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I agree and will always cherish the memory of waiting for a CD to hit the shelves and marvelling at the enormous willingness to pay I had for Music as a kid. But in the flip side, I also rationalise this new era by thinking that there's not a vastly bigger population in the world than in the late 90's, plus most of the increase is in china and india. so the number of artists competing for attention is not hugely hugely more. It's just that what used to grow in a locality is being merged into one mega-marketplace of the Internet. I think there will always be a place for artists printing posters and using social media and word of mouth to grow locally while also optimistically having a crack at being 'found' online by some rich US rap producer. I reckon it's a little but exciting watching this beast evolve.Well written and thought provoking piece btw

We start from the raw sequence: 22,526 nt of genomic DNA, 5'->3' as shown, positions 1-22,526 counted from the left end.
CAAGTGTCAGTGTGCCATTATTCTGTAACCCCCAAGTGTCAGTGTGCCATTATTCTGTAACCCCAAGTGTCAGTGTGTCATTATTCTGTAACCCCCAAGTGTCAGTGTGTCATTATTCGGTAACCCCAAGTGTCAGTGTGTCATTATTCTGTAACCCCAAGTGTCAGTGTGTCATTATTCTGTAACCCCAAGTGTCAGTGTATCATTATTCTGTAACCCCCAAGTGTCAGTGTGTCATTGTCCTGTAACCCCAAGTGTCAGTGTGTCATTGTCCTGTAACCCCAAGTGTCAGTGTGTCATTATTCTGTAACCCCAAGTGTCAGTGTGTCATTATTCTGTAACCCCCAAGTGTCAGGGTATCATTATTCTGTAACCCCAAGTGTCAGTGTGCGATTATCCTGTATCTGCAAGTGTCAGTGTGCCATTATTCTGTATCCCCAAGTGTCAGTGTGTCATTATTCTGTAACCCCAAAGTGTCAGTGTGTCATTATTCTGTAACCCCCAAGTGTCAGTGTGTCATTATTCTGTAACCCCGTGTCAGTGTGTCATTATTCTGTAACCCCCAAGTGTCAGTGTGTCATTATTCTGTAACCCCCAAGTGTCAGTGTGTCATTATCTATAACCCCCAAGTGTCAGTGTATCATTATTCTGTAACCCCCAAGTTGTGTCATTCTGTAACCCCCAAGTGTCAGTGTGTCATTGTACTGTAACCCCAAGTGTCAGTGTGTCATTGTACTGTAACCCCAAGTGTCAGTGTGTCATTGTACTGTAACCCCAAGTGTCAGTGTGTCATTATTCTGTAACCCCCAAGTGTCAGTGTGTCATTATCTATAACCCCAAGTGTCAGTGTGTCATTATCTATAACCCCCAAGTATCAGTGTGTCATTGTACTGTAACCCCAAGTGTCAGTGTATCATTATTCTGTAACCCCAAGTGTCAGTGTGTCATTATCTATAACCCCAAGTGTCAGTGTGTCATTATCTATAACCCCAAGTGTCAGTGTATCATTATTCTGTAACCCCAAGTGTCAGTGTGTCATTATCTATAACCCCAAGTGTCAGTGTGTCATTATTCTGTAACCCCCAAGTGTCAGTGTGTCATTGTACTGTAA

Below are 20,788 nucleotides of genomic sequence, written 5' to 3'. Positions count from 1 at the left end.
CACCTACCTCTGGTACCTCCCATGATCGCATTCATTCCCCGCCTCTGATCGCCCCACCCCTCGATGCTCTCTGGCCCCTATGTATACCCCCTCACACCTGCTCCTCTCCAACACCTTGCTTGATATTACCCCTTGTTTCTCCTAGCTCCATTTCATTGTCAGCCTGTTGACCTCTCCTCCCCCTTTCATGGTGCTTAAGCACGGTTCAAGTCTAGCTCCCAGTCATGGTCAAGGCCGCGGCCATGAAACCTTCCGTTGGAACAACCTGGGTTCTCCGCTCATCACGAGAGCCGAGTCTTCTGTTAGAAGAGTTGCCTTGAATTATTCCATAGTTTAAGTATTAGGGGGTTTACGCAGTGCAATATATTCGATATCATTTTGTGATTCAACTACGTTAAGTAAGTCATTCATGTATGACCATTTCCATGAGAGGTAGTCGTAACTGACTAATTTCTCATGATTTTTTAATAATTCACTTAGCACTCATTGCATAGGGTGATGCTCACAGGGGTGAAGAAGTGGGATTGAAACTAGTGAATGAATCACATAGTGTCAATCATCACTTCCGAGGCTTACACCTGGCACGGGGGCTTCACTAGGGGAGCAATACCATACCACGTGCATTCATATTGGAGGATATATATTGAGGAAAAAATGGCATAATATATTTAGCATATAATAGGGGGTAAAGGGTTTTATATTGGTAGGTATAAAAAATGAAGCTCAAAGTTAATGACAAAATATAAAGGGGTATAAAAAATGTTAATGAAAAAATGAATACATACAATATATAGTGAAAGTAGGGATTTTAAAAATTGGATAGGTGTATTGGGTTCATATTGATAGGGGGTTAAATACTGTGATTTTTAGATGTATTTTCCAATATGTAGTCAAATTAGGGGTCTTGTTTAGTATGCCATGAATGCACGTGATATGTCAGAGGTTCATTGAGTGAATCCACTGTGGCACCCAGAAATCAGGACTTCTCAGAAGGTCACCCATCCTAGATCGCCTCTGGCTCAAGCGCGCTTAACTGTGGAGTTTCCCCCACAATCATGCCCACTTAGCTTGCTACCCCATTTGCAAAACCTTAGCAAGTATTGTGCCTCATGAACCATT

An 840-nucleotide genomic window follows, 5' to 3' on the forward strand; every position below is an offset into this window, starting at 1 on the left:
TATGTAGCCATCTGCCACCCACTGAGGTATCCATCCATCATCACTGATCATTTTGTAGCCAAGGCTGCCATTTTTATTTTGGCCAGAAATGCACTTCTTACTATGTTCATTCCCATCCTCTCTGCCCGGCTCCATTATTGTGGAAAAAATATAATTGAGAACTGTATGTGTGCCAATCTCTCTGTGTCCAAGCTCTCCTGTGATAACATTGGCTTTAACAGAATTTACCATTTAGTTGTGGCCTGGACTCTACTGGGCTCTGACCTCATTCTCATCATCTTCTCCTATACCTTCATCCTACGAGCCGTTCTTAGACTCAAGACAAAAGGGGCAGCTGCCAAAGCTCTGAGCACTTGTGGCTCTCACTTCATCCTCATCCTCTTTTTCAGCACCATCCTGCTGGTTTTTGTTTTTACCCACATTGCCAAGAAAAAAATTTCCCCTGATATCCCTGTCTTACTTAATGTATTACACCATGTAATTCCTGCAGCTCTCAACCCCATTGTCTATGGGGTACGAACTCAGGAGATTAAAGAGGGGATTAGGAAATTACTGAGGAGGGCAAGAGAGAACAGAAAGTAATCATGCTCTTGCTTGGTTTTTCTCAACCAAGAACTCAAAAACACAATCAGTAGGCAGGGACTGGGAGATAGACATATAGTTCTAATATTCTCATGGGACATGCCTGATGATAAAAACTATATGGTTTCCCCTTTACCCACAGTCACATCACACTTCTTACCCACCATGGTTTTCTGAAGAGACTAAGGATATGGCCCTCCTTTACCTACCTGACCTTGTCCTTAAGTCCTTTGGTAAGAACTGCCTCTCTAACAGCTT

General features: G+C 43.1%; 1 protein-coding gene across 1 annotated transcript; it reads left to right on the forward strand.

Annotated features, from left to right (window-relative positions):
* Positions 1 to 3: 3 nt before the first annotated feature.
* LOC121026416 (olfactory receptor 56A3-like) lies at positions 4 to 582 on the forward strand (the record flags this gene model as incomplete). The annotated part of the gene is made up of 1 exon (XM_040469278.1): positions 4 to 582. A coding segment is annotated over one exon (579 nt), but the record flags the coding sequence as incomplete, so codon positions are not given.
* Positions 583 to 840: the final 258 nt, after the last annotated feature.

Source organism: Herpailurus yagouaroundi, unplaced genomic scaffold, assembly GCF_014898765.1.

cheers Steve, agree it's an evolving scene, and it won't be clear what&how we're in now until the new paradigm has fully landed. Whether that's streaming services or some other form of gatekeeping or shortchanging who knows. But, it's a good time to experiment with distribution and business models and see what sticks. See for eg Radiohead Day when they dropped In Rainbows online, user-pays. Look at how far the web has already moved since then... The same thing is happening in slightly different form in publishing. Maybe, in the end, the change will be as simple as the internet becoming the primary distribution mode for music, and all the other methods become secondary add-ons.Also, the music industry shot themselves in the foot and are very much responsible for the decrease in payment for music, because of their rampant overpricing of CDs in the late 80s and 90s. That did them in, I believe. The internet is just the new scapegoat; while they figure out ways to collect big-bucks for themselves again.
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